ARM intros 64-bit Cortex-A50, to be used by AMD


— 9:46 AM on October 31, 2012

Yesterday, we reported that AMD's ARM-compatible processors will include pre-fab 64-bit ARM cores, not compatible cores designed by AMD itself. Now, we have some idea of exactly what cores AMD is going to use.

ARM has announced a new family of processor core IP, the Cortex-A50 series, which is based on the 64-bit ARMv8 architecture. ARM says the first chips based on the A50 series will ship in 2014. Guess who's in the list of "announced licensees" for the new cores? That's right, AMD. (Other licensees include Broadcom, Calxeda, HiSilicon, Samsung, and STMicro.)

The Cortex-A50 series will initially be made up of two models, the Cortex-A57 and Cortex-A53. Here's how ARM describes them:

The Cortex-A57 is ARM’s most advanced high-performance applications processor, while the Cortex-A53 is the most power-efficient ARM application processor. The Cortex-A53 is also the world’s smallest 64-bit processor. They can operate independently or be combined into an ARM big.LITTLE™ processor configuration, combining high performance with power efficiency. Both are supported by the ARM CoreLink™ 400 and new CoreLink 500 series system IP fabric solutions.

ARM partners can scale SoC platforms from single- and multi-core big.LITTLE mobile solutions to massively parallel enterprise solutions for optimal flexibility and energy-efficiency. The Cortex-A57 and Cortex-A53 processors will target multi-GHz performance on advanced CMOS and FinFET processes technologies, which is supported by early availability of ARM Artisan® Physical IP and ARM POP™ IP for core-hardening acceleration.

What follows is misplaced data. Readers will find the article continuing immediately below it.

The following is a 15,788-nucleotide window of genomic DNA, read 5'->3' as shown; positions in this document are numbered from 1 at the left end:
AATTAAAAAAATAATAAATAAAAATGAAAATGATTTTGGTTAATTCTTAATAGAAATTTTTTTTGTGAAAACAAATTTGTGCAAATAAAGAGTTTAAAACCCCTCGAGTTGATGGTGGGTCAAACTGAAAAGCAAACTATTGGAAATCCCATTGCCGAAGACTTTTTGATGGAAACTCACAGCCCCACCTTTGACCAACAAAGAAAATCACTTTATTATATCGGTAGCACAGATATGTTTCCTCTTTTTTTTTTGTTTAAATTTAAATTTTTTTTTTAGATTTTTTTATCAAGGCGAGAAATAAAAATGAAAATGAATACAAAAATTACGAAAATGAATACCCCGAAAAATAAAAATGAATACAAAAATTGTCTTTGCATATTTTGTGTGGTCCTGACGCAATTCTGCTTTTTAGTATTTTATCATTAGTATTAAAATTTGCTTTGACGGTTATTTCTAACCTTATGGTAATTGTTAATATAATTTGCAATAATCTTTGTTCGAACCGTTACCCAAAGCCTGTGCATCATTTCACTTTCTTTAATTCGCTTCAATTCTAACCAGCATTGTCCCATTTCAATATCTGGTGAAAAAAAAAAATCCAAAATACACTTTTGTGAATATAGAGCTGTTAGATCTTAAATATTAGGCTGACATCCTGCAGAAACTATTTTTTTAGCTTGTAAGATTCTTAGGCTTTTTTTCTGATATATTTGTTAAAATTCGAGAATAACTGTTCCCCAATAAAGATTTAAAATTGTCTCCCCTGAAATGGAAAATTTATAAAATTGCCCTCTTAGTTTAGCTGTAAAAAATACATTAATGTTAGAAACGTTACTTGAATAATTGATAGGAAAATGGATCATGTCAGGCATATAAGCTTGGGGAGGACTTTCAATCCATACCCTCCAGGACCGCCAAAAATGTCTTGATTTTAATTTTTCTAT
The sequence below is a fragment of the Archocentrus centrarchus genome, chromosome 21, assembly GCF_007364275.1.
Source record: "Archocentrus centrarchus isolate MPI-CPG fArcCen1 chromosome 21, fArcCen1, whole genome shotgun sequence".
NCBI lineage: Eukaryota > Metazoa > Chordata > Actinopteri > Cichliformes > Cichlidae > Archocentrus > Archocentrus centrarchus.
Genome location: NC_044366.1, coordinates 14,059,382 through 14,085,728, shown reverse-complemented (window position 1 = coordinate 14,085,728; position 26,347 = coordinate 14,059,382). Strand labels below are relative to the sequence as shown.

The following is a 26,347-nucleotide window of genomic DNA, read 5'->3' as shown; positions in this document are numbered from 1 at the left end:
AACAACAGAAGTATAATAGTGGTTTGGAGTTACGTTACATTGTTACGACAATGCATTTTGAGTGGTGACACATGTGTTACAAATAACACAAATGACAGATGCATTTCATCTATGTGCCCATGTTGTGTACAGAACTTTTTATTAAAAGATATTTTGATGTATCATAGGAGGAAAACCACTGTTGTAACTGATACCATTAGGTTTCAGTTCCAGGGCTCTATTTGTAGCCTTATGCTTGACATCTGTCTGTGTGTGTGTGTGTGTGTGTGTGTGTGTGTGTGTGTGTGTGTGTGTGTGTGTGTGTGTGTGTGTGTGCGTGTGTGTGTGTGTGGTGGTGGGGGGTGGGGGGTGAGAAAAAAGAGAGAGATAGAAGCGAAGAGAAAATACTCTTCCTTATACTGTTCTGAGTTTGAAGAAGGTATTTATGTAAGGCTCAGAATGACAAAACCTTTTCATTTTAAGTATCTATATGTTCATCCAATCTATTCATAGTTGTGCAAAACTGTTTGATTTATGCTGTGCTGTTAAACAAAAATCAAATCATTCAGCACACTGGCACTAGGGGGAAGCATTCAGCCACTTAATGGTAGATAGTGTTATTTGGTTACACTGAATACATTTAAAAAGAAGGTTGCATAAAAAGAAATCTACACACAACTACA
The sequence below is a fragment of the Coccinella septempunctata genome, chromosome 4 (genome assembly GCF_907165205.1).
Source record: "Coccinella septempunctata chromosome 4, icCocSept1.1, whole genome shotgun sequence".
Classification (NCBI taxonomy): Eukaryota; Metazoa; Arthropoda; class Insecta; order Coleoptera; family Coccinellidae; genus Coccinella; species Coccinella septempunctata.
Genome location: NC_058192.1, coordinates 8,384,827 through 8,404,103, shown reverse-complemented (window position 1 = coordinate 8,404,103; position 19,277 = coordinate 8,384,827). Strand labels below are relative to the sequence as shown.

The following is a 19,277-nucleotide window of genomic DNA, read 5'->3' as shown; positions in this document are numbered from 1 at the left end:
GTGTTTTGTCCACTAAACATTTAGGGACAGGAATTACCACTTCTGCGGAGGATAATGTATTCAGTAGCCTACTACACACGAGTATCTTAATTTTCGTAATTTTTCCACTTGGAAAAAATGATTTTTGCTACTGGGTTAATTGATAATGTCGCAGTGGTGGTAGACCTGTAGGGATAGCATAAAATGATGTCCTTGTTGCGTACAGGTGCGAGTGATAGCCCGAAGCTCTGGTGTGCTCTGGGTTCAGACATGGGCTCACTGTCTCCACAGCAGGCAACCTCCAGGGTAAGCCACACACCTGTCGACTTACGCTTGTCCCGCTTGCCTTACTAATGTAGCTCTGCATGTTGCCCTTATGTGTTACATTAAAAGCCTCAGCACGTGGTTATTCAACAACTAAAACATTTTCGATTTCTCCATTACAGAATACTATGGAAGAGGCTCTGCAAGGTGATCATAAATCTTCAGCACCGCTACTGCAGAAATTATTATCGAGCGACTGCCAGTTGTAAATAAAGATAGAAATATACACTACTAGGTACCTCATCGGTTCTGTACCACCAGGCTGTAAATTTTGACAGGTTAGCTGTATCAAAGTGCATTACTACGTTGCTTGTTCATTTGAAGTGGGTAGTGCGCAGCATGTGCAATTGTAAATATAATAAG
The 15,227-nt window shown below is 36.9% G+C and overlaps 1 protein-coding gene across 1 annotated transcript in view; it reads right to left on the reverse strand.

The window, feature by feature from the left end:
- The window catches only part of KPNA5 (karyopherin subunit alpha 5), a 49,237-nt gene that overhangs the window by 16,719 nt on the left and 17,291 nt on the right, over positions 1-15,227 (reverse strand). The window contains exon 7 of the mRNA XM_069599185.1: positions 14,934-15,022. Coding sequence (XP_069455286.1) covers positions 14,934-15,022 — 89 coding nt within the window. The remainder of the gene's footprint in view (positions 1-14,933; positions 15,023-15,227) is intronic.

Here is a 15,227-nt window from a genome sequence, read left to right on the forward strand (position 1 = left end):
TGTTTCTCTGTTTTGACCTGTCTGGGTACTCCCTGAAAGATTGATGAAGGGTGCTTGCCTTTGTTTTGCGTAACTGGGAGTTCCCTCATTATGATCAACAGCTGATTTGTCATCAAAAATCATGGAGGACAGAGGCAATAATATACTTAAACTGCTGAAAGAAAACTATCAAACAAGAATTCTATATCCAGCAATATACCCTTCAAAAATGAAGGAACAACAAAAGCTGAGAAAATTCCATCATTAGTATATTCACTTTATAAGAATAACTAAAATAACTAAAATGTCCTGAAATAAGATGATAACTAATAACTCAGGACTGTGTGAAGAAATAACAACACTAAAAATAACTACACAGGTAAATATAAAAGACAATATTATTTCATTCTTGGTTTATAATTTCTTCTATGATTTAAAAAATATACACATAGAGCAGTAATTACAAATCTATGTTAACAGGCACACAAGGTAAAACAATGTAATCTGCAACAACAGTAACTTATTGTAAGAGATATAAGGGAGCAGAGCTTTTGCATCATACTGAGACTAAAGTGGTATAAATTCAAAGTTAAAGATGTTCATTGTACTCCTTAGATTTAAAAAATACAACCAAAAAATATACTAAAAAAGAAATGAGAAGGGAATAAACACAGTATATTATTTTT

Here are some simplified architectural diagrams showing the two offerings. Not pictured: ARM's new terabit CoreLink CCN-504 interconnect, which will be supported by both designs.

According to ARM, the Cortex-A57 will deliver the "highest single-thread performance," and systems featuring it will have performance "comparable to a legacy PC." Also, as the company notes in the quotation above, the Cortex-A53 and Cortex-A57 will both support both CMOS and FinFET fab processes. (FinFET is shorthand for three-dimensional transistors.)

GlobalFoundries, which produces AMD's processors, partnered with ARM to promote the migration to FinFET devices this summer. A month later, GloFo announced that its 14-nm FinFET process will be ready in 2013. Perhaps the first processors based on the Cortex-A50 series will use that process.

   
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